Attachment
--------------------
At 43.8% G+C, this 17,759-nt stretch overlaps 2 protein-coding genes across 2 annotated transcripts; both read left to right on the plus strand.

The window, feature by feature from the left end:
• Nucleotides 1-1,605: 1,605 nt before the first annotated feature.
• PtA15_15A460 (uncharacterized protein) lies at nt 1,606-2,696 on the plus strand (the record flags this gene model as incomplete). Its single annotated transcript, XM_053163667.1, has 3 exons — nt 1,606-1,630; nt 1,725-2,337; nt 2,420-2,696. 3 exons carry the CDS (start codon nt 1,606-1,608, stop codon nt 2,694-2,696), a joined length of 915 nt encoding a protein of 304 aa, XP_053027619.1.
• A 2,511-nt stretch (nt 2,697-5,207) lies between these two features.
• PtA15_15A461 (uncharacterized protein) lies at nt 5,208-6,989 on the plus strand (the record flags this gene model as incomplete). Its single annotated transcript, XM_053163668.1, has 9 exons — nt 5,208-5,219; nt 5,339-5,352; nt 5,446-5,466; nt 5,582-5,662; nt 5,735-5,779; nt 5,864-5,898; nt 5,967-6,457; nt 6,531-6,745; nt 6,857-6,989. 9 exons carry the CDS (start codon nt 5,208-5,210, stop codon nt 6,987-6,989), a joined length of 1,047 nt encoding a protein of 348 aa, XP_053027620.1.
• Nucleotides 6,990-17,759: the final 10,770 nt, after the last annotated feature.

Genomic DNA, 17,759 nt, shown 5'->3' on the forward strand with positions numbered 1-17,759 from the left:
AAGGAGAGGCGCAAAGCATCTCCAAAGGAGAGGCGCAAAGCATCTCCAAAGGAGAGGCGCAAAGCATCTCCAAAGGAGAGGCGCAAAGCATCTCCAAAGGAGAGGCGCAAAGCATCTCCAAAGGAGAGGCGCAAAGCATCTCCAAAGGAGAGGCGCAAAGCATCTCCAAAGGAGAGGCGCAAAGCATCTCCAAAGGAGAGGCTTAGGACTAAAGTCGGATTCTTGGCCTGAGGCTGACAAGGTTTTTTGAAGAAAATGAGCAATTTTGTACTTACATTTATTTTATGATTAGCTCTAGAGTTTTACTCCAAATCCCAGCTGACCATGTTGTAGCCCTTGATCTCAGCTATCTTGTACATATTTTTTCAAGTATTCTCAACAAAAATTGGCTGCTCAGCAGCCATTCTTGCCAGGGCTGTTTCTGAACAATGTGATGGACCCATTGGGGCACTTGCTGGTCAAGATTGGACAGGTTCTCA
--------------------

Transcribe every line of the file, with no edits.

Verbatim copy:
At 43.8% G+C, this 17,759-nt stretch overlaps 2 protein-coding genes across 2 annotated transcripts; both read left to right on the plus strand.

The window, feature by feature from the left end:
• Nucleotides 1-1,605: 1,605 nt before the first annotated feature.
• PtA15_15A460 (uncharacterized protein) lies at nt 1,606-2,696 on the plus strand (the record flags this gene model as incomplete). Its single annotated transcript, XM_053163667.1, has 3 exons — nt 1,606-1,630; nt 1,725-2,337; nt 2,420-2,696. 3 exons carry the CDS (start codon nt 1,606-1,608, stop codon nt 2,694-2,696), a joined length of 915 nt encoding a protein of 304 aa, XP_053027619.1.
• A 2,511-nt stretch (nt 2,697-5,207) lies between these two features.
• PtA15_15A461 (uncharacterized protein) lies at nt 5,208-6,989 on the plus strand (the record flags this gene model as incomplete). Its single annotated transcript, XM_053163668.1, has 9 exons — nt 5,208-5,219; nt 5,339-5,352; nt 5,446-5,466; nt 5,582-5,662; nt 5,735-5,779; nt 5,864-5,898; nt 5,967-6,457; nt 6,531-6,745; nt 6,857-6,989. 9 exons carry the CDS (start codon nt 5,208-5,210, stop codon nt 6,987-6,989), a joined length of 1,047 nt encoding a protein of 348 aa, XP_053027620.1.
• Nucleotides 6,990-17,759: the final 10,770 nt, after the last annotated feature.

Genomic DNA, 17,759 nt, shown 5'->3' on the forward strand with positions numbered 1-17,759 from the left:
AAGGAGAGGCGCAAAGCATCTCCAAAGGAGAGGCGCAAAGCATCTCCAAAGGAGAGGCGCAAAGCATCTCCAAAGGAGAGGCGCAAAGCATCTCCAAAGGAGAGGCGCAAAGCATCTCCAAAGGAGAGGCGCAAAGCATCTCCAAAGGAGAGGCGCAAAGCATCTCCAAAGGAGAGGCGCAAAGCATCTCCAAAGGAGAGGCTTAGGACTAAAGTCGGATTCTTGGCCTGAGGCTGACAAGGTTTTTTGAAGAAAATGAGCAATTTTGTACTTACATTTATTTTATGATTAGCTCTAGAGTTTTACTCCAAATCCCAGCTGACCATGTTGTAGCCCTTGATCTCAGCTATCTTGTACATATTTTTTCAAGTATTCTCAACAAAAATTGGCTGCTCAGCAGCCATTCTTGCCAGGGCTGTTTCTGAACAATGTGATGGACCCATTGGGGCACTTGCTGGTCAAGATTGGACAGGTTCTCA